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Issues at Work? How You Can Bring Change in the Workplace

Updated on August 7, 2011

Things aren’t working out so well for you at the office. Your work performance isn’t what it should be. You aren’t connecting with the other employees. Changes need to be made. You aren’t happy. You aren’t satisfied. You’re ready to call it quits. Why? What’s going on that’s causing these frustrations? What is it that’s really at the heart of the matter?

When changes need to be made, look to your own self first. Search your heart for the deep imbedded issues. Why are you really upset? Are you not getting the recognition you deserve? Are you having trouble respecting your peers and your superiors? Or is there something really going on that needs to change? If a change really needs to be made, is it important enough to take the steps and be a catalyst for that change? Those questions need to be asked once you realize there is a problem, and you are the only one with the answers.

Let’s say that the root of the problem is the lack of professionalism among the other employees. Off-color jokes, inappropriate language, and tasteless e-mails abound. You see this as irritating, distracting, and wasteful. Deep down you realize that it’s the cause of your own poor work performance. If the others spend their time like this, then why should you be the one doing all the work? If your peers and employers don’t deserve your respect, then why should they be given your best?

The longer this continues, the worse the situation becomes. While you realize that a change must be made, or you will find yourself out of a job, you really don’t know what to do to change anything. You aren’t the one in charge. You’re at the bottom of the org chart. No one reports to you. How can you make a difference?

How can someone who is not in charge be the catalyst for change? How can an everyday employee promote a higher quality of professionalism when they have no authority? What avenues are available to the men and women who work with and for those who do not possess good work etiquette? Change usually does come from the top down. The leadership of the organization has the responsibility to set the tone their employees. However, anyone, no matter what position they have, can bring about positive change.

If you find yourself asking these types of questions, please know that there is hope. There are steps that you can take to bring about positive improvements. You can be a catalyst for change in the workplace!

The first thing to do is to speak up. Do you have a mentor can trust to share your frustrations with? Someone who can walk you through these issues and help you to either accept the other employees as they were, confront one of two of them individually, or perhaps intervene himself and discuss the problem with the others. Either way, sharing your concerns with a trusted individual will help you process the issue and equip you with the skills necessary to deal with the concerns.

If you do not have a specific mentor assigned, look around for a trusted friend that you can confide in. Is there someone in the office who understands the culture of the workplace yet will listen to you with an open mind and keep your conversation confidential? Talk to them and look for solutions. By keeping frustrations to yourself, you will only allow the problem to escalate. Instead of bringing a solution to the problem, by keeping quiet, you actually seemed to condone the conduct.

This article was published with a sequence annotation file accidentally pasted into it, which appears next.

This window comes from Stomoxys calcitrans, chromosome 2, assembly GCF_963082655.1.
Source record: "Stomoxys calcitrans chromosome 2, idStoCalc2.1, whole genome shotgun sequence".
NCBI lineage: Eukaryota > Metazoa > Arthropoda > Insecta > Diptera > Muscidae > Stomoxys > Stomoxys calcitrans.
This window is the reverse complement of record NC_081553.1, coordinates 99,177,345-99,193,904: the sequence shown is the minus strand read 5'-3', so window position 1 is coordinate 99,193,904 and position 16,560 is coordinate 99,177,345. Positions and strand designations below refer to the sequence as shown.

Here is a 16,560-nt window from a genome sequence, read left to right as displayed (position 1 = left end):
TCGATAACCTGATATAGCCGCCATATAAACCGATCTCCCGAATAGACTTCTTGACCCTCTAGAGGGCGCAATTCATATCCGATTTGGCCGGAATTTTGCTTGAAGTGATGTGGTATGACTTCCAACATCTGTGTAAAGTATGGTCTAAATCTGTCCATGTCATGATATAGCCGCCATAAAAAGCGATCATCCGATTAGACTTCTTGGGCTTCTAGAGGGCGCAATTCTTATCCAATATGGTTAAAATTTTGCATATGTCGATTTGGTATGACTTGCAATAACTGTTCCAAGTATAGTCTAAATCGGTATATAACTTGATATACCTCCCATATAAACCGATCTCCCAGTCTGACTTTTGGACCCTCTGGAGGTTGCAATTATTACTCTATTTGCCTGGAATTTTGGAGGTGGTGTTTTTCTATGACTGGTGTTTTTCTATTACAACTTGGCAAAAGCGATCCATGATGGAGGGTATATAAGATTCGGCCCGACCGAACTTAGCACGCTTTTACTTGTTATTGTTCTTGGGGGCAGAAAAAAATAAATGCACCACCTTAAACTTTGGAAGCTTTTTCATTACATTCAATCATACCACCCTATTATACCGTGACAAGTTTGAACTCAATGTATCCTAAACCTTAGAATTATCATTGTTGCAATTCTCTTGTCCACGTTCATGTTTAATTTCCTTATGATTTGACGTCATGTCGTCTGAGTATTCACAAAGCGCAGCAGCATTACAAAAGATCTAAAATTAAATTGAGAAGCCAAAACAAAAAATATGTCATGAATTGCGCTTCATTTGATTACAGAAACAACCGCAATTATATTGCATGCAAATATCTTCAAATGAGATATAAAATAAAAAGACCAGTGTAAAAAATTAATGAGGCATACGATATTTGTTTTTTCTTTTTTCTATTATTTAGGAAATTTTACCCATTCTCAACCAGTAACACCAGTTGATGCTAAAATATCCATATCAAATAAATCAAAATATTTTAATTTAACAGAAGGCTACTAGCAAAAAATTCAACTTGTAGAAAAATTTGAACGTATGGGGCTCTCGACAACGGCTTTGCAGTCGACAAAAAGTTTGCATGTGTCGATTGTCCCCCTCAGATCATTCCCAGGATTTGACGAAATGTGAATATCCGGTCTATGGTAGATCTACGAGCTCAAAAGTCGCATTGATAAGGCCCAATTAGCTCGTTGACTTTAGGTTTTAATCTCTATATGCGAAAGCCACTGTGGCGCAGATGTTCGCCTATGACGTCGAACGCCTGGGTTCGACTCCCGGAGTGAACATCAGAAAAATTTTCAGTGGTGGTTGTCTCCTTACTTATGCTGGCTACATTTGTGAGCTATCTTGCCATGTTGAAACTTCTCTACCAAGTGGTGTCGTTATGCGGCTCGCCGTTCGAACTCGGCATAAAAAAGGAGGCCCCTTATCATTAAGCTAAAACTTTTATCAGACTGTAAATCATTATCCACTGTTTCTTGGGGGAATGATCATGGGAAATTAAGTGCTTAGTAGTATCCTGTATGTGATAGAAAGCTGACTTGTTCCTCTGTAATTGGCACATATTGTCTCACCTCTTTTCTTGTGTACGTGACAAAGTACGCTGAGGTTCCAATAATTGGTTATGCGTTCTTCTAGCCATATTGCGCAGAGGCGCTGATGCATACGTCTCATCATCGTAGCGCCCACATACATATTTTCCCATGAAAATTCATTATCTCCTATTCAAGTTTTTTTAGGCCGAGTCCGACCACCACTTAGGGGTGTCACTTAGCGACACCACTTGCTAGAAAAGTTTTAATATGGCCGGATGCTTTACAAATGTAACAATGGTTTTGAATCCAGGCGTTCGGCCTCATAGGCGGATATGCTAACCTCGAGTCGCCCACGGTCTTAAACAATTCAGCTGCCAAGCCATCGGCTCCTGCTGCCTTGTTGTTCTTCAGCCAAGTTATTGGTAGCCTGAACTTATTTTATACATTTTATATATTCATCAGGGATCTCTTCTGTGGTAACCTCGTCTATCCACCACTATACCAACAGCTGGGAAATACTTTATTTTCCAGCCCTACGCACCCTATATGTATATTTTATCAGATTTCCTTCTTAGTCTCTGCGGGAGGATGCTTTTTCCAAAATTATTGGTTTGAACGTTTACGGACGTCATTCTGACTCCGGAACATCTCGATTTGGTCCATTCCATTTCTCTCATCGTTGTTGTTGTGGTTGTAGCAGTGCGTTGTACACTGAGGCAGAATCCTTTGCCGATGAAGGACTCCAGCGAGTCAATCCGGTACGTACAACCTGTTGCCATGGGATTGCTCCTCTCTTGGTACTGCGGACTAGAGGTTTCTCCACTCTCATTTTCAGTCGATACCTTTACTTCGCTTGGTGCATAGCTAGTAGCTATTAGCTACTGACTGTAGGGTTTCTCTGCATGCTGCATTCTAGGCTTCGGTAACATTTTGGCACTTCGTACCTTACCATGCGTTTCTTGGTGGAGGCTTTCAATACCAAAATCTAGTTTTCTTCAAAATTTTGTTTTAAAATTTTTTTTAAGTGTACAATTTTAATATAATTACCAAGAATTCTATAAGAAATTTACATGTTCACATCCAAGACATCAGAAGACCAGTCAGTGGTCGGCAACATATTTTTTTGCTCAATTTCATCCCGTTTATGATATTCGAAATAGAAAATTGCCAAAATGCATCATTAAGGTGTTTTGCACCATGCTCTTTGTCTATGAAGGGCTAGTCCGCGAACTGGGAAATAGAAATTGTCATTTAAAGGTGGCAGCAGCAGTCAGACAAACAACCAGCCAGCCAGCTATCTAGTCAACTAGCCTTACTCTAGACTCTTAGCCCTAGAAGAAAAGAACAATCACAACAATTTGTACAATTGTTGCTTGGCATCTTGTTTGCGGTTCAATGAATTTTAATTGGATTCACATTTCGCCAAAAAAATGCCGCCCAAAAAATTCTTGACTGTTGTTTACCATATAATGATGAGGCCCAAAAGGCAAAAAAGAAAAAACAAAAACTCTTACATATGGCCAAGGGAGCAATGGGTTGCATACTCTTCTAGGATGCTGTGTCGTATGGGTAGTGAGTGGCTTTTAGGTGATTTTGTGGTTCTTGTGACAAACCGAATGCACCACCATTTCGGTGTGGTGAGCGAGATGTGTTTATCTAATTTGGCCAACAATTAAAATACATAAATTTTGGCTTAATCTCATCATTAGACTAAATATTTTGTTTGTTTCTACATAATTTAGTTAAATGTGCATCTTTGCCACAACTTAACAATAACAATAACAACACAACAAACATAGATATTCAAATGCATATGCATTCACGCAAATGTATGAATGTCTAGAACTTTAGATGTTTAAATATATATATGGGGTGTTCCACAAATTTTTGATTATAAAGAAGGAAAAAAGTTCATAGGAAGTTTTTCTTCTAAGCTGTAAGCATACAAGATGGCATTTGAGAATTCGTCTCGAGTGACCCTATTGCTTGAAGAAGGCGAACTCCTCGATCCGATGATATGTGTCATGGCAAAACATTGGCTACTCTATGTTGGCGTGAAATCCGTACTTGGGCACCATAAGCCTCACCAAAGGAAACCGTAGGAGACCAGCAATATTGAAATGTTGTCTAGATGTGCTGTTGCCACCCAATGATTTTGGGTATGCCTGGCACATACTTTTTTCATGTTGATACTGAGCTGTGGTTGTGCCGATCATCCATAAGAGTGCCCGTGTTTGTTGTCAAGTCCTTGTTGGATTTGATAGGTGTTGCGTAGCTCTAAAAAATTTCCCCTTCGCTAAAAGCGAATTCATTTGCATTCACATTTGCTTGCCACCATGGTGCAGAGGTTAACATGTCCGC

After you talk through the problem with your mentor, if you still feel strongly about the change, then it’s time to take the issue to your supervisor. Once you bring this to your supervisor’s attention, he is then responsible to take the matter into his own hands. He cannot make the change if he doesn’t know that there is a problem. Sometimes, he may even be part of the problem. Yet if he doesn’t know how his behavior and the behavior of the others are affecting you personally and professionally, then there is nothing for him to change.

Everyone, no matter their level of authority, has the ability and the responsibility to bring solutions to the problems at hand. Instead of being a part of the problem, be a part of the solution. Don’t keep your frustrations to yourself. Look for ways to make changes in your own work and your own circle of influence. Set the example. You can be the catalyst for change.


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  • Neil Sperling profile image

    Neil Sperling 7 years ago from Port Dover Ontario Canada

    Good points. Start with self is a must.... and if management is not fitting your style and you can not influence change - time to move on!


  • lisabeaman profile image

    lisabeaman 7 years ago from Phoenix, AZ

    Yes, having a mentor at work is a great thing, and unfortunatly, not very common. There are also times when change is impossible, especially if your immediate boss isn't concernt with workplace etiquette. I think those are the times when you have to search your heart for what's important. If you feel very stongly about something and don't see any changes, it may be time to move on.

  • Anamika S profile image

    Anamika S 7 years ago from Mumbai - Maharashtra, India

    Having a mentor at Office whom you can trust is a great thing. But when your immediate Boss is also not much concerned about the work place etiquette then things can be hard for those who are disciplined. I have been in a similar situation myself.